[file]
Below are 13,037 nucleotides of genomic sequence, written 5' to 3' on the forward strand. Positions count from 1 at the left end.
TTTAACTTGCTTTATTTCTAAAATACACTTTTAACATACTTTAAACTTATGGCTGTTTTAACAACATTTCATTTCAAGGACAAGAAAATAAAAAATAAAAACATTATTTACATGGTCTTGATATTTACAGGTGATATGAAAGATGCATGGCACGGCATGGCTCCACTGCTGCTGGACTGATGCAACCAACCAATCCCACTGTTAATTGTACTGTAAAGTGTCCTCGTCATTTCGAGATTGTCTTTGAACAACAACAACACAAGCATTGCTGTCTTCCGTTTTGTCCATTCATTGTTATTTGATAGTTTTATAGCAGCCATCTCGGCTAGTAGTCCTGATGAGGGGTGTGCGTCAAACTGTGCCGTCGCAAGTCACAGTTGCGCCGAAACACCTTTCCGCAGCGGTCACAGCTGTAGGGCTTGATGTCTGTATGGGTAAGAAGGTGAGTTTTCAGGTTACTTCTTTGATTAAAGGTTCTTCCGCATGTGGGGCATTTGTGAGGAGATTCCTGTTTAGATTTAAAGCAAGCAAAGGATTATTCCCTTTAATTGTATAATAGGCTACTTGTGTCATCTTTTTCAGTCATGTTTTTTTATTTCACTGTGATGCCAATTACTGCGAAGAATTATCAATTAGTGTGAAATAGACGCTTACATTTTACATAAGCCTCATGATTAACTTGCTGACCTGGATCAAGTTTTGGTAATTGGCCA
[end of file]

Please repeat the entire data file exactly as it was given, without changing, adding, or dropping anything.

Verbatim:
Below are 13,037 nucleotides of genomic sequence, written 5' to 3' on the forward strand. Positions count from 1 at the left end.
TTTAACTTGCTTTATTTCTAAAATACACTTTTAACATACTTTAAACTTATGGCTGTTTTAACAACATTTCATTTCAAGGACAAGAAAATAAAAAATAAAAACATTATTTACATGGTCTTGATATTTACAGGTGATATGAAAGATGCATGGCACGGCATGGCTCCACTGCTGCTGGACTGATGCAACCAACCAATCCCACTGTTAATTGTACTGTAAAGTGTCCTCGTCATTTCGAGATTGTCTTTGAACAACAACAACACAAGCATTGCTGTCTTCCGTTTTGTCCATTCATTGTTATTTGATAGTTTTATAGCAGCCATCTCGGCTAGTAGTCCTGATGAGGGGTGTGCGTCAAACTGTGCCGTCGCAAGTCACAGTTGCGCCGAAACACCTTTCCGCAGCGGTCACAGCTGTAGGGCTTGATGTCTGTATGGGTAAGAAGGTGAGTTTTCAGGTTACTTCTTTGATTAAAGGTTCTTCCGCATGTGGGGCATTTGTGAGGAGATTCCTGTTTAGATTTAAAGCAAGCAAAGGATTATTCCCTTTAATTGTATAATAGGCTACTTGTGTCATCTTTTTCAGTCATGTTTTTTTATTTCACTGTGATGCCAATTACTGCGAAGAATTATCAATTAGTGTGAAATAGACGCTTACATTTTACATAAGCCTCATGATTAACTTGCTGACCTGGATCAAGTTTTGGTAATTGGCCA